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Federal budget

Federal Fall Economic Statement 2022 - Something old, something new, something borrowed, something … PHEW

November 3, 2022
Jimmy Jean, Vice-President, Chief Economist and Strategist
Randall Bartlett, Senior Director of Canadian Economics

  • High inflation and incomes started the federal fiscal outlook on a positive note. This boosted revenues by $30B higher than in Budget 2022 on average every year of the forecast. Largely as a result, budget deficits are expected to continue to decline, ultimately leading to a surplus in the 2027-2028 fiscal year.
  • But new revenue measures were few and far between. The only new one in the Fall Economic Statement 2022 (FES 2022) is a 2% tax on share buybacks in the hope of spurring investment, similar a policy in the Inflation Reduction Act (IRA) in the United States.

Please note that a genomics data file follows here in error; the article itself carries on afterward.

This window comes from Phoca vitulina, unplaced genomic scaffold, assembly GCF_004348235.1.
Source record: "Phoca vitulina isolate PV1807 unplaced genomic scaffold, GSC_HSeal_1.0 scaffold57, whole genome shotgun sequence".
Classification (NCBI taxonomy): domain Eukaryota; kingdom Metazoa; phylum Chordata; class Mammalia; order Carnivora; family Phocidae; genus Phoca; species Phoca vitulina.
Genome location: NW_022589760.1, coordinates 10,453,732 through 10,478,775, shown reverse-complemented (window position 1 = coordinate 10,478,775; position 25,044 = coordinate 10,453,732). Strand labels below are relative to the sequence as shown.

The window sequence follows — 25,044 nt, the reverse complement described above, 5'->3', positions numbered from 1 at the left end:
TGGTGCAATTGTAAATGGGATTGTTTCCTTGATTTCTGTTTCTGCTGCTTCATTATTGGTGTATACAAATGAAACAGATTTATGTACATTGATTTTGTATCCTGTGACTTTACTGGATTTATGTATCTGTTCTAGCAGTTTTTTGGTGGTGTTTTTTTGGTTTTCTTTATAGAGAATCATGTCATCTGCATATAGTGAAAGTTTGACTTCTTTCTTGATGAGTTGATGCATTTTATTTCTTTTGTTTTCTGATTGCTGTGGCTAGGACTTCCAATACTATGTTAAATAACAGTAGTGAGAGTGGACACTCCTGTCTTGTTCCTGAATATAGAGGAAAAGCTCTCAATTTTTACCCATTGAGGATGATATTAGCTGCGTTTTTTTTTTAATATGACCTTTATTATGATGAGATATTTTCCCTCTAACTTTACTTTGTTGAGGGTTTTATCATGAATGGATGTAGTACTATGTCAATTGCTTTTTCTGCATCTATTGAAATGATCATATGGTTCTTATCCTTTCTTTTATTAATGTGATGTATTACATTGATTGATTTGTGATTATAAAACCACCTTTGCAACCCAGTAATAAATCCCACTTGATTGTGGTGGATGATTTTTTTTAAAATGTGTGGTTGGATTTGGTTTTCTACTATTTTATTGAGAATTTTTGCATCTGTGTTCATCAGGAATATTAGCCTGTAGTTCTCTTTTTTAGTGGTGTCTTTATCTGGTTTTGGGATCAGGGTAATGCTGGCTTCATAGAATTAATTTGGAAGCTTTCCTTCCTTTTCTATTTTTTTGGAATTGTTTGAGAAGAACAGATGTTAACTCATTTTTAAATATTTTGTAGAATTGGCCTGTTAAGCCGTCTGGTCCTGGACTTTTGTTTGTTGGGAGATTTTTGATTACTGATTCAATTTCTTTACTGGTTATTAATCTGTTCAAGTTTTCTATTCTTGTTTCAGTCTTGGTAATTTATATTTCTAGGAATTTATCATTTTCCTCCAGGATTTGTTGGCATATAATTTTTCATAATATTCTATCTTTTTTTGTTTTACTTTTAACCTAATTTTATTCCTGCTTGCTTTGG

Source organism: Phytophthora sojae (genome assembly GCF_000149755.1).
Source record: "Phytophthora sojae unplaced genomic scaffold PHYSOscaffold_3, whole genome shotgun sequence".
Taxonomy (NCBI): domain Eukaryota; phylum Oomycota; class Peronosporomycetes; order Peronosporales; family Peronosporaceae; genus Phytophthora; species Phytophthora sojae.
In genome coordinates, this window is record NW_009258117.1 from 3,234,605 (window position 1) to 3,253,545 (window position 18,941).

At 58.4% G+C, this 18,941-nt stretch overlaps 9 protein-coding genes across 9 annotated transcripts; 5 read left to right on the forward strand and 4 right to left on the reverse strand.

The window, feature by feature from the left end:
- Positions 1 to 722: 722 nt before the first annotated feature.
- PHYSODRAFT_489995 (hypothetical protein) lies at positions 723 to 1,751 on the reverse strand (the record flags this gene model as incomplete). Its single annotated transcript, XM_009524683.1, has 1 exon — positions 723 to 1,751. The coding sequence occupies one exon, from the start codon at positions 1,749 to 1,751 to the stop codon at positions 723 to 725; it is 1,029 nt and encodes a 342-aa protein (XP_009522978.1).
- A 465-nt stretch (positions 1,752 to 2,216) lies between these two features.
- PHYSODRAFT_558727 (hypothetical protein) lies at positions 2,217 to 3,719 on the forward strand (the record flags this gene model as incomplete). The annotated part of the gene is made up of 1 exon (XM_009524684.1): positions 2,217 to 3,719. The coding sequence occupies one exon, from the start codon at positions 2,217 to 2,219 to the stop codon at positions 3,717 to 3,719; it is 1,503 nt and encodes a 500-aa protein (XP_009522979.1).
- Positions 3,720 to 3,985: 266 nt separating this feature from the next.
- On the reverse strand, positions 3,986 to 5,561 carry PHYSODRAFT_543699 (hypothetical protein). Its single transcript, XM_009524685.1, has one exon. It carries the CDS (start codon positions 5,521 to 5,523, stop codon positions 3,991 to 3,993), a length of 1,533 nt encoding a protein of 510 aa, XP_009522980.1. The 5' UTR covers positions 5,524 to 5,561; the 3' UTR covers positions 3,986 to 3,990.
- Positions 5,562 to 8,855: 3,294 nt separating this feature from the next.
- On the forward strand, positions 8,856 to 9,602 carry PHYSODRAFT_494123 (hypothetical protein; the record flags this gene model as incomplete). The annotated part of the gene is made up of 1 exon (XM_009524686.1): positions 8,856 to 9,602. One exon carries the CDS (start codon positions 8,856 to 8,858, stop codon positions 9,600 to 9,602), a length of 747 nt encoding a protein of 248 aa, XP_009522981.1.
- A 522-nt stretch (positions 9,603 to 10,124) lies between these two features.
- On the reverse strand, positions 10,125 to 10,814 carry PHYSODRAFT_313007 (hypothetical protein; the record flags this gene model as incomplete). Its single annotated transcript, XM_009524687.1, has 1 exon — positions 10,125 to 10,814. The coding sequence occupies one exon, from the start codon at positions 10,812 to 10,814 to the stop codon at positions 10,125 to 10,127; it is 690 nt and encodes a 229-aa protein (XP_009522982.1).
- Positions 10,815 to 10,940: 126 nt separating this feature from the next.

• There was more on the spending side, however, with an IRA-inspired $6.7B investment tax credit for clean technologies taking the headlines. But there were other measures as well for skills development, affordability and government efficiency, which took total new spending to nearly $25B in the six fiscal years starting in the 2022-2023 fiscal year (excluding the provision for anticipated near‑term pressures).
  • The federal government also noted that the economic outlook has deteriorated since it la st surveyed private sector forecasters in September. To account for downside risks to the forecast, it included a much more bearish downside economic scenario characterized by a deep recession resulting from much higher short-term interest rates. But even under this scenario, the debt-to-GDP ratio will resume declining after a near-term increase.